This prop-less game requires its players to form yet another circle. (These Victorians were OBSESSED with circles. Maybe they are the ones messing around with crops at night...) Honestly, I am not even sure I understand or can correctly explain the rules to this one. Something about a person in the middle smiling with a s#^&-eating grin on his face and then, suddenly!... inexplicably!... replacing that hee-haw, smirking, contained guffaw with a Vegas-worthy poker face. Supposedly, this transformation struck Victorians as hilarious because the laughing losers were then to sit out of the game. Again, how the winner was determined or how long this farce had to go on until TV was invented is beyond me.

5. This one is actually kind of cool... and I use a variation (written) with my students as a journal write. It's called THE ENDLESS STORY. One person begins a tale and (after a predetermined time) passes on the narrating to his parlor-room neighbor. The story continues around the room until it has made a number of rounds.

6. What would be even more interesting would be if you could invent some of your own parlor games. Or we could go all semiotically-theoretical and play the game Roland Barthes once suggested -- discuss music or art or literature without using any adjectives.

The index of a text, then, is not only an instrument of reference; it is itself a text, a second text which is the relief (remainder and asperity) of the first: what is wandering (interrupted) in the rationality of the sentences. (Barthes)

Or just try to pull apart Barthes himself.

7. And then there is the classic which Vanity Fair magazine has adopted as its own: The Proust Questionnaire.. which, as all well-named things are, has nothing to do with Proust other than that he once answered the two dozen questions. He did think a lot though, and to the prompt -- What is your most marked characteristic -- he responded: "A craving to be loved, or, to be more precise, to be caressed and spoiled rather than to be admired."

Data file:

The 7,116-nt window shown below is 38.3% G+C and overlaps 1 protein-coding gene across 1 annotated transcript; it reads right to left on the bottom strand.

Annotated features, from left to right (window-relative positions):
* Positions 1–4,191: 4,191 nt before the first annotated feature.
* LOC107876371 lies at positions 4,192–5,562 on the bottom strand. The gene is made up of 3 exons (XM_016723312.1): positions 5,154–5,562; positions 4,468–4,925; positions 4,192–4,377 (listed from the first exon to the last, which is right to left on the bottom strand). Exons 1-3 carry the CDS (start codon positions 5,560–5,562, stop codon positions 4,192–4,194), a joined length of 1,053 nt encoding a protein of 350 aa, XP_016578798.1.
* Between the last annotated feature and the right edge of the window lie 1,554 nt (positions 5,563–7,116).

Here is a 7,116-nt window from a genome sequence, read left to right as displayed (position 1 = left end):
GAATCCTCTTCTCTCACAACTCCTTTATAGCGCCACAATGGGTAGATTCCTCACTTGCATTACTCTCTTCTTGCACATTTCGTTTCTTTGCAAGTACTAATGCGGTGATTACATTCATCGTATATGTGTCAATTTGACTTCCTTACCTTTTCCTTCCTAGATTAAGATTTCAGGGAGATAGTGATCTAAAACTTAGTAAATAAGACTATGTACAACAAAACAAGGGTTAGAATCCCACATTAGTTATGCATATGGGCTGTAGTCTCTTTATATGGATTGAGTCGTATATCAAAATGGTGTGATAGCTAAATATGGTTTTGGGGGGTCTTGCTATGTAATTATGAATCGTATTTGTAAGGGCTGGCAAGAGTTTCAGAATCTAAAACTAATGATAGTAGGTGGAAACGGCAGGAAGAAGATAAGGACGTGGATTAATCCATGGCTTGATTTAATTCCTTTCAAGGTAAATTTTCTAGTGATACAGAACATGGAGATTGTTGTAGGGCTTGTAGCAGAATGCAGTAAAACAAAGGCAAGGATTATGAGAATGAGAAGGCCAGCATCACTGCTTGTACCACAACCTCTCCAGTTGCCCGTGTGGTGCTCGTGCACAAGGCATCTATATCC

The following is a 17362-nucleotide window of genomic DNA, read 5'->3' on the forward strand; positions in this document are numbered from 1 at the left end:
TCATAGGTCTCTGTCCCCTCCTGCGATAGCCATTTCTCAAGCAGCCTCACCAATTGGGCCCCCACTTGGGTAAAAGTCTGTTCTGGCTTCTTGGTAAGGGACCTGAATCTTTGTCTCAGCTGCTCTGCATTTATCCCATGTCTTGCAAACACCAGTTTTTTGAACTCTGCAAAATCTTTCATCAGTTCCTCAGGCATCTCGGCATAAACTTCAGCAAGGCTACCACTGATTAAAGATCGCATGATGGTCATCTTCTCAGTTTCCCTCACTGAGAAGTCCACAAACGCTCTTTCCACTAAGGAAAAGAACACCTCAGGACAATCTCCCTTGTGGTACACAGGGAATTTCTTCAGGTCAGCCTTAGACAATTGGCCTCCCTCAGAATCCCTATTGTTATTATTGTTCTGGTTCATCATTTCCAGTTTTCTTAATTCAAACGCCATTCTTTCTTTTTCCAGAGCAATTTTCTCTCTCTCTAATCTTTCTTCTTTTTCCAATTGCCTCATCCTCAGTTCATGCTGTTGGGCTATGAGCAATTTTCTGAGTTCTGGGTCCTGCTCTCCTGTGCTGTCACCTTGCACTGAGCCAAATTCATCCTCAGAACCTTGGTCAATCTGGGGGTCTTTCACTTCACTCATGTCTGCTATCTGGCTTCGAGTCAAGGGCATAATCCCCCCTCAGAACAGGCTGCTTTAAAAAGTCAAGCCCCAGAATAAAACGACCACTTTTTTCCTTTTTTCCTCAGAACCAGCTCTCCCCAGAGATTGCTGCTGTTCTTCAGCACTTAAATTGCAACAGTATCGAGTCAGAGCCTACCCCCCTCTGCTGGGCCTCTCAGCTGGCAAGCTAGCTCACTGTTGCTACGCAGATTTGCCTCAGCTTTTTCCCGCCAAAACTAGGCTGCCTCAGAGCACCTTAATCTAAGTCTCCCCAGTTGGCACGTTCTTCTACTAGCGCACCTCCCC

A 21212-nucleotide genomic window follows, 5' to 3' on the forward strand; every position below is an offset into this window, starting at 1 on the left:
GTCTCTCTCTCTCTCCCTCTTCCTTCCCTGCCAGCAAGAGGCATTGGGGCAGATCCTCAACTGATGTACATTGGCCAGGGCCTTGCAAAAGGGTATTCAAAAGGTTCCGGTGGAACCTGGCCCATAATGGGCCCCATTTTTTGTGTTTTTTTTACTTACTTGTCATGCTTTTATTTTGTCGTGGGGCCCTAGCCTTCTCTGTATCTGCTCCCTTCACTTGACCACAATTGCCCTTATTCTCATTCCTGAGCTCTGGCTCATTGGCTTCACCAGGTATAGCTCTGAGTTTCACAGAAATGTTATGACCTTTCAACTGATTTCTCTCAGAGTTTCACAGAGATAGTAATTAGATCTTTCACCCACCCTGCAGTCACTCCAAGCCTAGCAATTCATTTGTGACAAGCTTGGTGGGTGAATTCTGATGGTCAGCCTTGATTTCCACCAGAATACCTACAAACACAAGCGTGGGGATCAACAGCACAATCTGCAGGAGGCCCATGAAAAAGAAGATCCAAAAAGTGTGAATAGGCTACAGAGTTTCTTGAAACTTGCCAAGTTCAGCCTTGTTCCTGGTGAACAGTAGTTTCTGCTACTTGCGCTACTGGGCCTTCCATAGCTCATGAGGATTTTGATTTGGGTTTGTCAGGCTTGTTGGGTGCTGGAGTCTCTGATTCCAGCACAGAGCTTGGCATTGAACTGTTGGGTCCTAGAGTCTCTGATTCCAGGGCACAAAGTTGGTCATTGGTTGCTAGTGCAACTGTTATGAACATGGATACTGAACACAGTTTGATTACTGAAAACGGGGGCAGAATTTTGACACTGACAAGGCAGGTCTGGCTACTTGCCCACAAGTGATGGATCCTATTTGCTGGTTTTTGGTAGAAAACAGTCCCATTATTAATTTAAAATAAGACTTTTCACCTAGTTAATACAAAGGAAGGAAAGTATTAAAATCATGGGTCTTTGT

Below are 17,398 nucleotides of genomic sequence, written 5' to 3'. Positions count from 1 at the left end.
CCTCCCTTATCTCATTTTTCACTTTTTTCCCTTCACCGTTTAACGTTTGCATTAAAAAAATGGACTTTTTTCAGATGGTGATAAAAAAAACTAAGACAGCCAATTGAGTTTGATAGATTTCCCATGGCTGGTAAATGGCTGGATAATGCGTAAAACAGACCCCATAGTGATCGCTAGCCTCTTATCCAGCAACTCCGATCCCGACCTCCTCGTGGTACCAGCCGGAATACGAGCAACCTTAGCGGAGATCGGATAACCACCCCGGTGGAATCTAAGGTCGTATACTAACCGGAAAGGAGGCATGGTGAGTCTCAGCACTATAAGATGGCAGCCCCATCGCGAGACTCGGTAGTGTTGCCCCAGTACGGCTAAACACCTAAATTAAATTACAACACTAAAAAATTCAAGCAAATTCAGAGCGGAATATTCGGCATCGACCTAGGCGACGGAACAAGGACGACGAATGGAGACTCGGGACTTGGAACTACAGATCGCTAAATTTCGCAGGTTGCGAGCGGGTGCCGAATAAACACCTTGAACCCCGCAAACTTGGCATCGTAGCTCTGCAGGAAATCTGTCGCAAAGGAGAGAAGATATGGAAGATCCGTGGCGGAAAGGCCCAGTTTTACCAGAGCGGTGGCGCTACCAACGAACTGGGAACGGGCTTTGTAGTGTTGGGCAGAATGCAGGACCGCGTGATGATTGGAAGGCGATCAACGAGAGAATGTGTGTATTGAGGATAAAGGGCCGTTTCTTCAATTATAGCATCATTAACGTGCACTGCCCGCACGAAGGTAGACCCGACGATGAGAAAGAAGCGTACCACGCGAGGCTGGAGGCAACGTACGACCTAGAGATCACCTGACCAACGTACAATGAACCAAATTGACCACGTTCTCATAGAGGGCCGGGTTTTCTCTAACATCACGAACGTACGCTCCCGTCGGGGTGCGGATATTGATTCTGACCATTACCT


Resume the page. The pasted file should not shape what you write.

Here, in no particular order, are some other interesting responses. (All of the following are taken from Vanity Fair's Proust Questionnaire (New York: Condé Naste Publications, 2009)):

In honor of my dad: Julie Andrews: If you were to die and come back as a person or thing, what do you think it would be? A meadowlark. Where would you like to live? Where there are meadowlarks.

In honor of my mom: Julia Child: What is your idea of perfect happiness? A great meal with dear friends. What do you regard as the lowest depth of misery? A dreadful meal badly served.

In honor of my older brother: Jimmy Buffett: What is your current state of mind? Still crazy after all these years. (I wish I had written that song.)

In honor of my younger brother: Tom Waits: How would you like to die? I don't think I would like it very much at all.

In honor of my sister-in-law: Jane Goodall: What is your idea of perfect happiness? Sitting by myself in the forest in Gombe National Park watching one of the chimpanzee mothers with her family.

In honor of one of my favorite writers: Norman Mailer: What is your idea of perfect happiness? Let the next 35 responses offer their clues. A fool draws a road map to his magic city.

In honor of one of my favorite artists: Jasper Johns: Where would you like to live? not in the past What is your idea of perfect happiness? I am not strong on perfection

In honor of my boss: David Mamet: What is your motto? My motto is "Be Prepared." I am told this is also the motto of the Boy Scouts, but, if so, this only proves that they were acting according to my motto earlier than I.

In honor of the spiritual: Deepak Chopra: If you were to die and come back as a person or thing, what do you think it would be? The breeze.

In honor of the physical...and the moment: Margaret Atwood: What is your idea of perfect happiness? A canoe, mixed sun and cloud, no deadlines in sight.

In honor of honor: Dave Brubeck: What is it you most dislike? The suffering of innocents.

In honor of love: Julie Andrews: How would you like to die? Peacefully -- holding my mate.

                          Johnny Cash: What is your favorite journey? The last mile home.

In honor of empathy: Alec Guinness: What do you most value in your friends? Their capacity to listen sympathetically.

So, go forth! Play a game. Better yet, invent a game. Sit in a sitting room. Draw in a drawing room. Build a parlor. And ponder how Dante Gabriel Rossetti wrote so eloquently of Saturday's theme (open your hand) in his poem, "The Staff and the Scrip":
And once she woke with a clear mind
That letters writ to calm
Her soul lay in the scrip; to find
Only a torpid balm
And a dust of palm.
Dante Gabriel Rossetti, Sancta Lilias (1874), Tate - London

No comments:

Post a Comment